Following the publication of the triple I criteria, the American College of Obstetricians and Gynecologists issued a statement recommending consideration of treatment of women who fall under the umbrella of isolated maternal fever as defined by the NICHD, and our study supports this recommendation
Diagnostic Validity of the Proposed Eunice Kennedy Shriver National Institute of Child Health and Human Development Criteria for Intrauterine Inflammation or Infection
The NICHD conducted a workshop in January 2015 to review evidence, with special consideration to avoid unnecessary treatment with antimicrobials and imprecise terminology. ACOG released a committee opinion, endorsed by SMFM, that agrees with 3 categories proposed by the workshop but differs regarding a single temperature of 39.0˚C. While the workshop included this finding under ‘isolated maternal fever’, ACOG recommends that a single temperature of 39.0˚C be placed in the ‘suspected intraamniotic infection’ category to maximize sensitivity.
Intrauterine infection can have serious complications and include sepsis, prolonged labor, PPH, hysterectomy, endometritis, ICU admission and rarely maternal mortality. Communication with neonatology team is essential. The workshop determined that research is needed in almost all aspects, including biomarkers in AF and maternal and cord blood to aid in diagnosis and treatment.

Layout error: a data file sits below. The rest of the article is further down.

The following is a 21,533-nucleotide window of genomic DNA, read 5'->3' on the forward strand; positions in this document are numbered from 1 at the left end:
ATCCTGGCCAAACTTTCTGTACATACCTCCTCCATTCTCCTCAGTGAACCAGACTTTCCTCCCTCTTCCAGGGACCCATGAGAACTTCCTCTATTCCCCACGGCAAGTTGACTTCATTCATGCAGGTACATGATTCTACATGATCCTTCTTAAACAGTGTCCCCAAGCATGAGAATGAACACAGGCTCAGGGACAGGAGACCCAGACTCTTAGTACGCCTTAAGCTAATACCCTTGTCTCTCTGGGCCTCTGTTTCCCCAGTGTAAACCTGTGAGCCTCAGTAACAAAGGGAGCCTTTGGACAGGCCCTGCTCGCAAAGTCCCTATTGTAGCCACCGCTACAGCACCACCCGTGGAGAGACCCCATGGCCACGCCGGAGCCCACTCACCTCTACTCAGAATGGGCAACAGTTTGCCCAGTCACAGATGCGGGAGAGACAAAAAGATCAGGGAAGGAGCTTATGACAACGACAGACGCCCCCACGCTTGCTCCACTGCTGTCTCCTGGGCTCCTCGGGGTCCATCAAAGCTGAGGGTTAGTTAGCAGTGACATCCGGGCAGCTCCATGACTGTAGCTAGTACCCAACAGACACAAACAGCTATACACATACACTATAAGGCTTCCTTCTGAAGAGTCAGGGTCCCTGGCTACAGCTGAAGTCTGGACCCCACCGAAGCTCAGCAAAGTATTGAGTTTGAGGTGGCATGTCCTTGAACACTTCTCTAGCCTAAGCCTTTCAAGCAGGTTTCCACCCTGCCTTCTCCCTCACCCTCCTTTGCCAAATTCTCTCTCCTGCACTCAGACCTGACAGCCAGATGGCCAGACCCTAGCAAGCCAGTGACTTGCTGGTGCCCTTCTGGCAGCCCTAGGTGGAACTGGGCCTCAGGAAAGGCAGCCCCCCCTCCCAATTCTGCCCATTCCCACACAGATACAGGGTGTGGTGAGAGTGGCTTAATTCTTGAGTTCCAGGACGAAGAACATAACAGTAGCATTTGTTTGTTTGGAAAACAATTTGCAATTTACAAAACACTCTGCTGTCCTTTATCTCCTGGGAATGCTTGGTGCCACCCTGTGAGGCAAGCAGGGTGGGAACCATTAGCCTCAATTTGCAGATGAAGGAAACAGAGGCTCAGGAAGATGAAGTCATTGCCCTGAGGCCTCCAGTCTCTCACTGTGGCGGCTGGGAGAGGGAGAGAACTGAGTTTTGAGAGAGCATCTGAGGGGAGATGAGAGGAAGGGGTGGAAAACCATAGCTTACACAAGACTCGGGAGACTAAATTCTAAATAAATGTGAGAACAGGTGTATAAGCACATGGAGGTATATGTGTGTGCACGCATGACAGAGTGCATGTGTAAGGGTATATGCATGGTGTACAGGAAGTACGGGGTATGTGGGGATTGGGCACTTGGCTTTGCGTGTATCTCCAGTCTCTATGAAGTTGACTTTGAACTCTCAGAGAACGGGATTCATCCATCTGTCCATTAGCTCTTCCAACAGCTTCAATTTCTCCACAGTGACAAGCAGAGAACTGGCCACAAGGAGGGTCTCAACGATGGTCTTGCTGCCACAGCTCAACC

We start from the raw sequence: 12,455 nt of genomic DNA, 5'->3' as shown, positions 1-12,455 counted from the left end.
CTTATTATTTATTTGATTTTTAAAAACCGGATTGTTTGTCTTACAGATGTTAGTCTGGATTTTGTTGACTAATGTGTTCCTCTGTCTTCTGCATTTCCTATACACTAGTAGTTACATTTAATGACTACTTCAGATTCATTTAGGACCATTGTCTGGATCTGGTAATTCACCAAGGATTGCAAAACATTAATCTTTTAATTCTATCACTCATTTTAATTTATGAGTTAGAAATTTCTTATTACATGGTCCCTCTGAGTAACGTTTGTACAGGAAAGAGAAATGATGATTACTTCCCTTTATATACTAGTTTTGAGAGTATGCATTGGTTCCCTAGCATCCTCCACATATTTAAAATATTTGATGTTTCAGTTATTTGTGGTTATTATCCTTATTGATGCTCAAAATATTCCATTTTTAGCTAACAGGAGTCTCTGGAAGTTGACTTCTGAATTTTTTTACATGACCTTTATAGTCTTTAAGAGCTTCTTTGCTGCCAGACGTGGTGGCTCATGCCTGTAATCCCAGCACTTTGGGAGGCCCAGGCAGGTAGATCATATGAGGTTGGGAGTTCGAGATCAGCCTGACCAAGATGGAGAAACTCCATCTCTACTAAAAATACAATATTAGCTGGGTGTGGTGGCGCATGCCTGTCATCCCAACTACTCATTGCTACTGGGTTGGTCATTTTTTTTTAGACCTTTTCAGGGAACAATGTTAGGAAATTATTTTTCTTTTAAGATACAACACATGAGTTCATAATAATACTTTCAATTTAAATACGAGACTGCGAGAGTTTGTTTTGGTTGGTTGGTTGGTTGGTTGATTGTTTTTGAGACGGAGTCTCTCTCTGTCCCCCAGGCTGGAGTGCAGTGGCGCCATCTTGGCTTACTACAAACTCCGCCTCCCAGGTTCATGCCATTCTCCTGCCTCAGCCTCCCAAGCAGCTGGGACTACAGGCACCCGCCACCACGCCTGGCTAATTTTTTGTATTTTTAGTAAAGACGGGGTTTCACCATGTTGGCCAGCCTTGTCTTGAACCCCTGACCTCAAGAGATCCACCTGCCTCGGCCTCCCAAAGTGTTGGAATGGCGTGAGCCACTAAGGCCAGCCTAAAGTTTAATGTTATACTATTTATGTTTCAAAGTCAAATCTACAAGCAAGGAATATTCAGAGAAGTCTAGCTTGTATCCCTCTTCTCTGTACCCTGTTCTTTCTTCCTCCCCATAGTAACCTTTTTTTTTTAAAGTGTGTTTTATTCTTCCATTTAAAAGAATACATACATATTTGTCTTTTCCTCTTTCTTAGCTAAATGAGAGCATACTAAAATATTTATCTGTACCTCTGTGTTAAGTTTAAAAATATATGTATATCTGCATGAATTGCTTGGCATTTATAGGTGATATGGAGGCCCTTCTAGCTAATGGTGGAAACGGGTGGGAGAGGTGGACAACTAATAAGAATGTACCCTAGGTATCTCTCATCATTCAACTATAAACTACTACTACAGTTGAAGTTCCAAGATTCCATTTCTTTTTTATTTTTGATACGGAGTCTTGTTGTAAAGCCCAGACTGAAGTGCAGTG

Mild Penicillin Allergy
Severe Penicillin Allergy
ACOG Committee Opinion 712: Intrapartum Management of Intraamniotic Infection
Evaluation and Management of Women and Newborns With a Maternal Diagnosis of Chorioamnionitis: Summary of a Workshop
Current Management and Long-term Outcomes Following Chorioamnionitis
Please log in to ObGFirst to access this page